Learning something new

August 14, 2018

A few months ago, I took the step to learn an entirely new discipline. This was for a number of reasons; the main one being that I don’t know what a retired website designer or developer looks like.

As this industry is so new, I can’t look at who came before and see how their journey panned out over a lifetime of doing what they did. Sure, we have famous graphic designers and branding agency heads to look at, but the Web… that wasn’t around back then and has only been around now for a comparatively small amount of time.

Having such a brand new industry crop up (which is rare to ever happen anyway) and become this huge, global, money-making machine is a little different to how I thought it might pan out 20 years ago.

I thought the Internet would be this cool little thing for people in the know, and where people like myself could continue designing and building our small little community forums and music fanzines. But today, it’s so much more than I ever thought it would be – but still how does it end for us?

When I’m 65 years old, how is the Internet going to look? Will I still be using Sketch and Photoshop and be laughed at in offices for being the old guy with no clue? Will designers be replaced with robots? Will Wix actually start generating decently coded websites?

I know, some of this sounds frightening, but it’s worth thinking about, right? Can you imagine anyone you know right now in their early 60s, who’s dabbling with Sketch Plugins or using the latest Angular frameworks? I’m sure some of you can, and that’s great – but I can’t. Web design and development is a young person’s game apparently, but none of us know how – or when – this game will finish.

It’s an industry that hasn’t been around for hundreds of years, with a solid back story and history of people who “made it”, then rode off into the sunset that we can all point to and go; ‘I want to be like that guy when I retire’; because it’s just not happened, yet.

Moving on to my second point; I just want to be clear that I love my job, like I love it and it’s all I’ve ever wanted to do in life, it’s the thing I was doing at school when everyone else around me was learning about word processing and PowerPoint decks, it’s what gets me out of bed on a morning and it’s what makes me want to continue and grow as a person. I’m lucky to do something I love and get paid for doing it, I think it’s safe to say that that’s quite rare, and so I didn’t learn something entirely new because I want out.

I learned something new because of the unknowns already mentioned, but also to improve myself and to broaden my knowledge.

Call it a back-up plan, a failsafe, a mid-life if you want; but if you have any other interest outside of your main role I’d urge you to take it to that next level – go to a talk on it, sign up to a course, set up a new Instagram just to post specifically about it. It’s all about broadening your skillset and learning about something else that you love.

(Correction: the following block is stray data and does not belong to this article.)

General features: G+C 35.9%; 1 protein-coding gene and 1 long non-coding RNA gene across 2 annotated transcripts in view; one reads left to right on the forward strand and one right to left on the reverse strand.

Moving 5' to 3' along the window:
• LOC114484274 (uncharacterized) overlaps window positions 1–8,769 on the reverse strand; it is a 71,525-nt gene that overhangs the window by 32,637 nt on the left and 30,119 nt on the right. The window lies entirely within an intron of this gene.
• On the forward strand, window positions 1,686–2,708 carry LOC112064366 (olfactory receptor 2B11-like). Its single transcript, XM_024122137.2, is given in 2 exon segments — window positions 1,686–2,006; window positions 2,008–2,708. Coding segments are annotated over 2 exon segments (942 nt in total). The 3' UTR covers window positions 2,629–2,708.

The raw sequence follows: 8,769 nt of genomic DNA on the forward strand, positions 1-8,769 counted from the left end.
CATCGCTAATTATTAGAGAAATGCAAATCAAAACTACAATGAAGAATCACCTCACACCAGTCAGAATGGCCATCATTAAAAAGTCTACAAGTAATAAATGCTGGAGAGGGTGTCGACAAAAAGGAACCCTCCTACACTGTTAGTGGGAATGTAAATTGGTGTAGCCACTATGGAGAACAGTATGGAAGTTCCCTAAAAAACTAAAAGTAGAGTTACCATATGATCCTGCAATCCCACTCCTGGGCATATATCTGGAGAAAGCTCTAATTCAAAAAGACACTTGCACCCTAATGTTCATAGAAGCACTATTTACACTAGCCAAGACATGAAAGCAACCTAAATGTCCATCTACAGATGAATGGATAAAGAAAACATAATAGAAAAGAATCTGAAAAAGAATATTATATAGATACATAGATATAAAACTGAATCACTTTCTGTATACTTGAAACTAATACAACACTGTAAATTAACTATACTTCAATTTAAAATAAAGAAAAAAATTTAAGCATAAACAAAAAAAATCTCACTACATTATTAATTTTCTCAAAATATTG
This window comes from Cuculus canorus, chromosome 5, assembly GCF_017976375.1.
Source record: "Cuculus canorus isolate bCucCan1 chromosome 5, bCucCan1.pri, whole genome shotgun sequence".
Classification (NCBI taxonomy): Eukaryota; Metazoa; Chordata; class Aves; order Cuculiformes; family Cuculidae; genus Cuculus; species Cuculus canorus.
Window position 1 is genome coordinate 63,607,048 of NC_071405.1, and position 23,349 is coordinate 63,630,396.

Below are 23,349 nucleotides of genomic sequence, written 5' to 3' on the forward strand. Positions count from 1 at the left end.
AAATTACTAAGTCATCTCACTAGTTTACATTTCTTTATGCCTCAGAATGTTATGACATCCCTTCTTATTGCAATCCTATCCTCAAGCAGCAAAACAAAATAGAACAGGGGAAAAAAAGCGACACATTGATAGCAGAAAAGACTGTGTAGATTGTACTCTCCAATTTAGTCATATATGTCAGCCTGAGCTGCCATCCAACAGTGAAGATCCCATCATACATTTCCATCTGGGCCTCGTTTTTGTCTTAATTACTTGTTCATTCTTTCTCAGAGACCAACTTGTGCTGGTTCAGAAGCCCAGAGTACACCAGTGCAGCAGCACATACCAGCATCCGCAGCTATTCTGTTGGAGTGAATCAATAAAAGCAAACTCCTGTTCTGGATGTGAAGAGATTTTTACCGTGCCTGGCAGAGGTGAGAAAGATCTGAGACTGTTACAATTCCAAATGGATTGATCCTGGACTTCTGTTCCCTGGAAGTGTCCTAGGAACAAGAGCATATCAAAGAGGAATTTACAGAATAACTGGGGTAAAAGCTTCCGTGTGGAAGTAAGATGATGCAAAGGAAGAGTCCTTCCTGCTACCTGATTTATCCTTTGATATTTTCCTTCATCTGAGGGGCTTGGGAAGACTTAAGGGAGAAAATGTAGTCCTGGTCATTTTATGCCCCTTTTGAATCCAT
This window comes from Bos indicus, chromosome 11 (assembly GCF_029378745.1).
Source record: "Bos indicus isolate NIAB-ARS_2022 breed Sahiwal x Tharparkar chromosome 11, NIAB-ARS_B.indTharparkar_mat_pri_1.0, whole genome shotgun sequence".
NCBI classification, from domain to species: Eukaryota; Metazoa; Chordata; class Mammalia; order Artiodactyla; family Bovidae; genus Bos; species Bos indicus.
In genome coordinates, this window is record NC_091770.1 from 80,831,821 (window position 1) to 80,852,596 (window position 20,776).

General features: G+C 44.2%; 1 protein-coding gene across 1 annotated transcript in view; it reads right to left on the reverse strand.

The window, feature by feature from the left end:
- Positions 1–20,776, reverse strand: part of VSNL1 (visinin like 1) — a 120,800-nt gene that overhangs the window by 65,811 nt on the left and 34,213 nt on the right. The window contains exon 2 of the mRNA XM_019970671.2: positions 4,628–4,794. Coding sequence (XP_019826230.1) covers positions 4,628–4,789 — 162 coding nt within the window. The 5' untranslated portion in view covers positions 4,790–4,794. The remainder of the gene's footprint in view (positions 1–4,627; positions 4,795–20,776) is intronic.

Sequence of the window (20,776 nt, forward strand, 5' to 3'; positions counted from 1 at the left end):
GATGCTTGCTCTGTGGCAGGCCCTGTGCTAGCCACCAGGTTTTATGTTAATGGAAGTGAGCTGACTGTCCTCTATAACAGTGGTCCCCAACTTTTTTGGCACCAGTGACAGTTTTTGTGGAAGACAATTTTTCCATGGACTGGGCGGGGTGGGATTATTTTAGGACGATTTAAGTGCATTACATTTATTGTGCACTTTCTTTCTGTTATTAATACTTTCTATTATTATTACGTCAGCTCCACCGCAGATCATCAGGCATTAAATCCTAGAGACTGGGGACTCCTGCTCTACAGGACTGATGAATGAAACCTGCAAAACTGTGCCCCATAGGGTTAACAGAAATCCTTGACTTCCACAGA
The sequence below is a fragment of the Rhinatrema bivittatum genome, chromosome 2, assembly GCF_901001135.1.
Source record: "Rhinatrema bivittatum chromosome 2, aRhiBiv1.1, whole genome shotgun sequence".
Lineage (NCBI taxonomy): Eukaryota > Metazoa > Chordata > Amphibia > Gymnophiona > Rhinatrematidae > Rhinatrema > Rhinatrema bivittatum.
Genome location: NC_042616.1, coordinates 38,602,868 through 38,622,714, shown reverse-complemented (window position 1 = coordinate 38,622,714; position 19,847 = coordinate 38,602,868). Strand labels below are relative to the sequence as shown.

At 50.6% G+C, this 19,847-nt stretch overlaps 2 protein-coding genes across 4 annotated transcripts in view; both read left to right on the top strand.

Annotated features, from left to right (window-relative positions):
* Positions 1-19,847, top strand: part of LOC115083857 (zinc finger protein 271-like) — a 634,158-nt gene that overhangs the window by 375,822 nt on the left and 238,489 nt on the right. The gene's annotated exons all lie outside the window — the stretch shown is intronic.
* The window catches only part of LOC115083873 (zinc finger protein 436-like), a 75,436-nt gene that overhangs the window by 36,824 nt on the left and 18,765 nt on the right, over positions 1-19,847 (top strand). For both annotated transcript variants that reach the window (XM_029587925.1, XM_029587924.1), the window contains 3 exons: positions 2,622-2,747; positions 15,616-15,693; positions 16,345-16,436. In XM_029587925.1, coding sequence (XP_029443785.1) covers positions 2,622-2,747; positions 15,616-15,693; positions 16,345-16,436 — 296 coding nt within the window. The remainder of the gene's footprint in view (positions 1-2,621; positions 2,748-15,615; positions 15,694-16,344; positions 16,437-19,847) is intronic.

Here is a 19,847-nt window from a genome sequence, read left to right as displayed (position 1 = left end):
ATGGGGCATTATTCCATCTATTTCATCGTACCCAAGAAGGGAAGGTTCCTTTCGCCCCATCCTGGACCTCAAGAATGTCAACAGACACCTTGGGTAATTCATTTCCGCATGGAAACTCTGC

There’s nothing wrong with improving your main skillset, I’m improving all of the time and that will never stop, but what other skills do you have? Are you a one trick pony? What if your one trick is suddenly no longer required? It’s worth thinking about that and also worth thinking about what else gets you out of bed on a morning and how that interest makes you feel – could you know more about it, could you get better at it? I think you probably could, and it’ll make you feel good about yourself.

For me, the entirely new thing was learning about fitness. I’ve done classes such as HIIT, Circuits and Boxercise consistently (sometimes 6-7 times a week) for over 2 years now and I love it, it’s changed me both physically and mentally.

I enjoy the challenge of fitness, pushing myself through the barriers to improve myself.  It helps with my confidence and how I interact with people, and so I decided one day ‘hell, I’m going to go on a course and get a qualification in this stuff so I can run my own classes’ – why? Many reasons, but I did it mainly because I love it and it’s something completely out of my comfort zone to learn, but something that I have a massive interest in, so why not?

6 months later, after countless hours studying, revising for anatomy exams, gym workshops, a 65-page portfolio and a practical assessment, I’m now a qualified gym instructor with Merits for both my practical assessment and my gym portfolio. I didn’t think 20 years ago I’d be saying that, maybe not even a year ago, but I did it.

Will this make me drop being a designer and run classes? Absolutely not.

The point is, it’s a brand new, entirely different skill to the one I’ve already poured half of my life into, and it took me 6 months to get it and be qualified in it. A new skill that I’ve now got in my back pocket in case I don’t make it to 65 doing the one thing I know and do day in day out – because you can just never be sure where life might take us.

Photograph by Valentine Obasuyi